Verandah Place in the 1930s
A COUPLE OF HOURS SPENT IN THE STACKS of the Brooklyn Historical Society’s library goes a long way toward understanding what Brooklyn was really like in the days when our brownstone neighborhoods were first carved out of farmland into building lots — who lived here, and just how it all came to be.
Last Saturday, I took part in the BHS’s ‘Research Your Old House’ workshop, an introduction to the resources of this venerable institution. It’s now open Wednesday, Thursday and Friday from 1-5 without appointment, to use books, periodicals, atlases, scrapbooks, directories, files of newspaper clippings, and a database of digitized images and oral histories.
For the two dozen who attended the workshop, there’s probably nothing more thrilling than sitting in a balconied Victorian-era chamber and being handed a stack of brittle papers with 19th century drawings and notes detailing the conveyance, or transfer, of property over the decades. You almost can’t believe you’re being allowed to handle them at all. These documents are called Land Conveyances, and they show the grantor (seller) and grantee (buyer) in every real estate exchange going back to 1699, and provide leads for follow-up research — original deeds and such — at the Brooklyn Hall of Records a few blocks away.
Verandah Place today
There’s lots more, but I didn’t get past the Land Conveyance documents, as the sheaf of papers pertaining to the Cobble Hill block I was researching — bounded by Warren (formerly John), Henry, Congress, and Clinton Streets, that includes today’s Cobble Hill Park, and Verandah Place, a mews alley on which my family has owned a house since 1986 — was at least 3 inches high. It took me the whole two hours to go through the stack, in the course of which I discovered, among other things, that:
- A 170’x245′ plot of land that later was to include our house was conveyed in 1838 by Conklin Brush (mayor of Brooklyn 1851-2) to George S. Howland, along with an “alley 20 feet wide lying immediately north thereof as laid down on said map”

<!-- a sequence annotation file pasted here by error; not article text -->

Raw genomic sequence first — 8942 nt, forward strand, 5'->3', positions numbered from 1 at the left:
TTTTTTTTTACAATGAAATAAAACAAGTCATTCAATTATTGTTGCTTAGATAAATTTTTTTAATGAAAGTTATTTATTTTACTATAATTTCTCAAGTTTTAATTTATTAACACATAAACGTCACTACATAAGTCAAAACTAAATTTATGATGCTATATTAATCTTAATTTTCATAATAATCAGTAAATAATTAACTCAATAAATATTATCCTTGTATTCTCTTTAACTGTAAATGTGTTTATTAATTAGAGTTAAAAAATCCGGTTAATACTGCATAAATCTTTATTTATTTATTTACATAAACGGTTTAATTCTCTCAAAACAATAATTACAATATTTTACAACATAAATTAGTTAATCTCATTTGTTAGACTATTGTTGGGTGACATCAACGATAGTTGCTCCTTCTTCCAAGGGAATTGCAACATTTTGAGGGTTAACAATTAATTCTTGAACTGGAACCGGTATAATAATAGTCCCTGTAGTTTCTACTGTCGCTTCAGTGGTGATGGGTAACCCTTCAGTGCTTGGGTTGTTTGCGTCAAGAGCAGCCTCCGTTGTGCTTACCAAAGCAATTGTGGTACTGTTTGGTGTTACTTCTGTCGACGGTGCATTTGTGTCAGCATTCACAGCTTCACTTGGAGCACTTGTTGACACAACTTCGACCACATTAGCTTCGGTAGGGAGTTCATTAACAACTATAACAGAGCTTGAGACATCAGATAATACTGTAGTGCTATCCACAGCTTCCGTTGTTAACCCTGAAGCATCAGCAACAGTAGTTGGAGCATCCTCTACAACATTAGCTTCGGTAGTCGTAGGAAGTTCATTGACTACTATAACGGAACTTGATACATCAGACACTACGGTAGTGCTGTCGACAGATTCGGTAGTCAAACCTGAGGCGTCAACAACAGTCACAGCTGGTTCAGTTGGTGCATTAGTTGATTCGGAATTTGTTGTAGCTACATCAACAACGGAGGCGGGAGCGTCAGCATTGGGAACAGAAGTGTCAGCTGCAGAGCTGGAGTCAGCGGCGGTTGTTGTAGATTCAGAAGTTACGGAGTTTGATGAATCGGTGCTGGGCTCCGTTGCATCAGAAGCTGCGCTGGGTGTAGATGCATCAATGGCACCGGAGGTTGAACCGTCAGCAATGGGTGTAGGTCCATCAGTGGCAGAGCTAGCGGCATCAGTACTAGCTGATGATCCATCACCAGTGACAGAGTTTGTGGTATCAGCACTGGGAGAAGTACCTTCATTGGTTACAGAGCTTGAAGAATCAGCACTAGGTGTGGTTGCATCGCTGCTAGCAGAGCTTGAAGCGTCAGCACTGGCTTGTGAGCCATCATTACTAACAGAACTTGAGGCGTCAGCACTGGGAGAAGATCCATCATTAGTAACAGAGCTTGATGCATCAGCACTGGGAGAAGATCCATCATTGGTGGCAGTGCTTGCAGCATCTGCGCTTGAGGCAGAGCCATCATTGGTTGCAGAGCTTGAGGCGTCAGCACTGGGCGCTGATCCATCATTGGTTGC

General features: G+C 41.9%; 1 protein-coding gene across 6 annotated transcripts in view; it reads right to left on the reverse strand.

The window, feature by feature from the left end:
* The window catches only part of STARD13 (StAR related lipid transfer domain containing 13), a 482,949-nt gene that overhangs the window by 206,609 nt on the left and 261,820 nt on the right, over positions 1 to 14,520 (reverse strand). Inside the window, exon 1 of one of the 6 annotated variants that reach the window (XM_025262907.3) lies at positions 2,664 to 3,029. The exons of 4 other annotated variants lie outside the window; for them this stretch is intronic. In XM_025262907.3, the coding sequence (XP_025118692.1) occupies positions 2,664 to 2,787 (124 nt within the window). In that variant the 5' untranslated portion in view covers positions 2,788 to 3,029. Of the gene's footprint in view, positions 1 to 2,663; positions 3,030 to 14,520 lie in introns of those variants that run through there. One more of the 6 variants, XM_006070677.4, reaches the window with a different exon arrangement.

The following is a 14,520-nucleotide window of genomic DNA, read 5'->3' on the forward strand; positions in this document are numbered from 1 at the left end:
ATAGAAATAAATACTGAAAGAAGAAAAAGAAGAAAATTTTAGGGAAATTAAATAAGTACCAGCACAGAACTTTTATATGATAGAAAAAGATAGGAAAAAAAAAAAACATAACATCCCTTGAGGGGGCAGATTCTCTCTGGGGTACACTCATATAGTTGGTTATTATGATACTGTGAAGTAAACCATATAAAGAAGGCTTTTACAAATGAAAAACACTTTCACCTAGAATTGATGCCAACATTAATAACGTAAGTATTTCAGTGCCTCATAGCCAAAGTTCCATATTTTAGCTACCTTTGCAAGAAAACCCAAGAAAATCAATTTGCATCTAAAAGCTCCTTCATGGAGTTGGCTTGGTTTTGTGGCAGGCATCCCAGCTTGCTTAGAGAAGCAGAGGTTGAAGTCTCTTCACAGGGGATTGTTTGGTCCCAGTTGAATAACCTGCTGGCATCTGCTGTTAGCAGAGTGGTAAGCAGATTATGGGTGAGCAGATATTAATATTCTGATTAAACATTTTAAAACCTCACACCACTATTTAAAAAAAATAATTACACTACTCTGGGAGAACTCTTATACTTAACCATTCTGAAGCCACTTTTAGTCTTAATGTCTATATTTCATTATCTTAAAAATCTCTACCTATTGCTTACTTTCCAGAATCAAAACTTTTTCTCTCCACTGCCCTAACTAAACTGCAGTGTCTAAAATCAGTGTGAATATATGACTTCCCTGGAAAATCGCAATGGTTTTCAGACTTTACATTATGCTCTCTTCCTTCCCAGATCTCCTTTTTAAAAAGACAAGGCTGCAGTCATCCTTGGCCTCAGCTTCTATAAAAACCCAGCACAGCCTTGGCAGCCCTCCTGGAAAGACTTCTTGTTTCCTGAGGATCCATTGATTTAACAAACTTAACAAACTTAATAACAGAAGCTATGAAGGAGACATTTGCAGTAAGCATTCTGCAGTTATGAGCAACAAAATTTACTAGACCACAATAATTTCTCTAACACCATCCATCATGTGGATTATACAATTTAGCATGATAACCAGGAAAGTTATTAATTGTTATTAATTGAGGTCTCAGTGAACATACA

- By 1853, the land had passed to Edward W. Dunham, and the unnamed alley of 20 feet “is to be kept and used in common to all lots between Henry and Clinton Streets”
- In May 1854, a plot of land — whether with or without a house is not clear from these papers, but measuring the exact dimensions of our lot (21’x65′), and the correct distance from the corner of Henry Street, was granted to Stephen B. Harriman by Edward W. Dunham. [If you go to the BHS library to research a house, you need to know the distance of the house in question from the nearest street corner, as there are no lot numbers or addresses, and the surveyors' pencil sketches that accompany the Land Conveyances are not to scale]. The alley is now written as Veranda Place (no final “h”). I believe this was the first sale of the new house, which I’ve long known dates from the 1850s. It seems that Stephen B. Harriman was the first owner. But did Dunham build it?
- Ten years later, in October 1864, the house passed from Harriman to Eliza A. Denham (not Dunham?) and then, in 1868, from Amanda P. Harriman (the notation ‘….of Stephen B’ – wife? mother? daughter? – is illegible) to Charles A. Eckert (what happened to Eliza?), a wine merchant who had a business at 123 Atlantic Avenue
- Eckert owned the property (and many others in the area) for 24 years, until he died in 1892. His executors sold the house to Ann Burns, wife of Michael Burns (why all the women’s names on these documents?)
It only got more interesting when I got home. As it turns out, there’s plenty that can be discovered without leaving your house at all, particularly the online database of the Brooklyn Daily Eagle, which published from 1855 until the 1960s. It’s been archived by the Brooklyn Public Library in its entirety and is searchable by keyword. What a goldmine! I can’t believe I didn’t know about it before.
Reading through the Eagle‘s ads and articles, and searching on the names of the various people in the Land Conveyances — learning about the death of one early owner’s 2-year-old, for instance, and seeing the ‘Situation Wanted’ ads for laundress and housecleaning positions run by residents of our address — finally began to make the abstract real for me.
One priceless article, from Dec. 2, 1900, below, reveals that Verandah Place at the turn of the 20th century was so rowdy the neighbors on Warren Street tried to wall it off. They had to put up with “riotous conduct,” “maudlin songs,” and “language more forcible than polite float[ing] out of the rear windows of the tenements, across the sodded lawns and into the dining rooms of the Warren Street residents,” not to mention the “decaying fruit and vegetable matter cast daily into their scrupulousy clean backyards.”
Another clipping with the same date, below, actually shows a picture of the board fences erected by the irate Warren Street neighbors, and describes the tenants as “poor people, whites and blacks.”
All that really paints a picture. My fond imaginings that our house was lovingly occupied and cared for in earlier years have been dashed. But I can’t help identifying a little with the ‘obstreperous’ residents of Verandah Place. We had a few wild parties ourselves over the years. Fortunately, our neighbors on Warren never got quite that pissed off.